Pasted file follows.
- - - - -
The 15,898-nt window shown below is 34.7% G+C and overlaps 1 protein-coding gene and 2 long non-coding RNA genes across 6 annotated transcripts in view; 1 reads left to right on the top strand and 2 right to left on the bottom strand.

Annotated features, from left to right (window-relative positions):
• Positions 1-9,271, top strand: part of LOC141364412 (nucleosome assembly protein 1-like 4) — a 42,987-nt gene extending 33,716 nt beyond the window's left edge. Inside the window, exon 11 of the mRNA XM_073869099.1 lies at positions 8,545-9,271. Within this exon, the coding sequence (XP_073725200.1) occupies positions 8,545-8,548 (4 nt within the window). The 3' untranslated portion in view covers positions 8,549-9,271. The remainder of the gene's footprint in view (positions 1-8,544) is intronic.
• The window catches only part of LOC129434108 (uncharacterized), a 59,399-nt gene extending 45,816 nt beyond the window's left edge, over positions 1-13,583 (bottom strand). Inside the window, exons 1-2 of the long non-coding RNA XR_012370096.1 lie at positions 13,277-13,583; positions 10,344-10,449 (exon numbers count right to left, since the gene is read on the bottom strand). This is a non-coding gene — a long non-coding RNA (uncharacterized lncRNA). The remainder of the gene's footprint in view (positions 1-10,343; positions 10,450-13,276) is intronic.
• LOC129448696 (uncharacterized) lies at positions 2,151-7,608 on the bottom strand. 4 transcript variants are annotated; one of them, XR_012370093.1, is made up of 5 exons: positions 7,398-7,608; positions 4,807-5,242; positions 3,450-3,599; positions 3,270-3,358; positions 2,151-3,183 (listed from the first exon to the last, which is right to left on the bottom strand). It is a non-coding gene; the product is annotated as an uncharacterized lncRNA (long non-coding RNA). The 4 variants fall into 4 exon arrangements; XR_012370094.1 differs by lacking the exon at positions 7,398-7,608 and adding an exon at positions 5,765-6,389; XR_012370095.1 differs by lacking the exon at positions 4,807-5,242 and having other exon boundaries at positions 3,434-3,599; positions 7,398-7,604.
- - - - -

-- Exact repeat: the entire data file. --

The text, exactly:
The 15,898-nt window shown below is 34.7% G+C and overlaps 1 protein-coding gene and 2 long non-coding RNA genes across 6 annotated transcripts in view; 1 reads left to right on the top strand and 2 right to left on the bottom strand.

Annotated features, from left to right (window-relative positions):
• Positions 1-9,271, top strand: part of LOC141364412 (nucleosome assembly protein 1-like 4) — a 42,987-nt gene extending 33,716 nt beyond the window's left edge. Inside the window, exon 11 of the mRNA XM_073869099.1 lies at positions 8,545-9,271. Within this exon, the coding sequence (XP_073725200.1) occupies positions 8,545-8,548 (4 nt within the window). The 3' untranslated portion in view covers positions 8,549-9,271. The remainder of the gene's footprint in view (positions 1-8,544) is intronic.
• The window catches only part of LOC129434108 (uncharacterized), a 59,399-nt gene extending 45,816 nt beyond the window's left edge, over positions 1-13,583 (bottom strand). Inside the window, exons 1-2 of the long non-coding RNA XR_012370096.1 lie at positions 13,277-13,583; positions 10,344-10,449 (exon numbers count right to left, since the gene is read on the bottom strand). This is a non-coding gene — a long non-coding RNA (uncharacterized lncRNA). The remainder of the gene's footprint in view (positions 1-10,343; positions 10,450-13,276) is intronic.
• LOC129448696 (uncharacterized) lies at positions 2,151-7,608 on the bottom strand. 4 transcript variants are annotated; one of them, XR_012370093.1, is made up of 5 exons: positions 7,398-7,608; positions 4,807-5,242; positions 3,450-3,599; positions 3,270-3,358; positions 2,151-3,183 (listed from the first exon to the last, which is right to left on the bottom strand). It is a non-coding gene; the product is annotated as an uncharacterized lncRNA (long non-coding RNA). The 4 variants fall into 4 exon arrangements; XR_012370094.1 differs by lacking the exon at positions 7,398-7,608 and adding an exon at positions 5,765-6,389; XR_012370095.1 differs by lacking the exon at positions 4,807-5,242 and having other exon boundaries at positions 3,434-3,599; positions 7,398-7,604.